A group of stakeholders — including homeowners, real estate agents, appraisers and brokers — faced questions like this one at Wednesday’s Fair and Unbiased Appraisal Advocates roundtable held at the Country Club at Woodmore. The meeting came on the heels of a WUSA9 investigation on why some homes in Prince George’s County are appraised differently than others, leading to lower valuations and ultimately lower wealth accumulation.
Two families who spoke with WUSA9 say they lost thousands of dollars because their homes were appraised differently. They believe their houses were valued differently because they are black homeowners in a black-majority neighborhood.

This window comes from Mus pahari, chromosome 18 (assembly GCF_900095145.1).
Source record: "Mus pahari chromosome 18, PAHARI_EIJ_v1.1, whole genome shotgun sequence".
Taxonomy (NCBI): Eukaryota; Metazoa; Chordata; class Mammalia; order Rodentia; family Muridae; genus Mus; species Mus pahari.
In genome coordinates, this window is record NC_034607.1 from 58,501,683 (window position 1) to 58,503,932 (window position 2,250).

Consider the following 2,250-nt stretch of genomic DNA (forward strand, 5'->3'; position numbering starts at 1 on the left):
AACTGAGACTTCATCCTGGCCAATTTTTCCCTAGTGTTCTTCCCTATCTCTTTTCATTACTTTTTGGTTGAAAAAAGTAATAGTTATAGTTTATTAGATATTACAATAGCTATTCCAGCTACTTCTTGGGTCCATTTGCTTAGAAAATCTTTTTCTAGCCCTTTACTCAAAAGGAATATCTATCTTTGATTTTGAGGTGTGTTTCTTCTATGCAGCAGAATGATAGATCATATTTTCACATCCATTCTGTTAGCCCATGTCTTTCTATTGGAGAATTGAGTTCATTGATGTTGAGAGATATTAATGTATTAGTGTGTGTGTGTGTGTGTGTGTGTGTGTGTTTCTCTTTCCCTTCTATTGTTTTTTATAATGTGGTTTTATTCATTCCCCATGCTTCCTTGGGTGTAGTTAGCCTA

“It’s pervasive. I’ve been fighting appraisal values for years,” said Angelique Best a mortgage broker for over 20 years. “After the market crashed and Dodd Frank came out … when we order an appraisal, we have to order it through the lender’s appraisal management company. So, we don’t have any relationship with the appraiser. We don’t even know who what appraiser is or even where they’re coming from.”
The Dodd-Frank Wall Street Reform and Consumer Protection Act passed in 2010. The bill overhauled financial regulations and put in place safeguards to ensure what led to the 2008 crash did not happen again.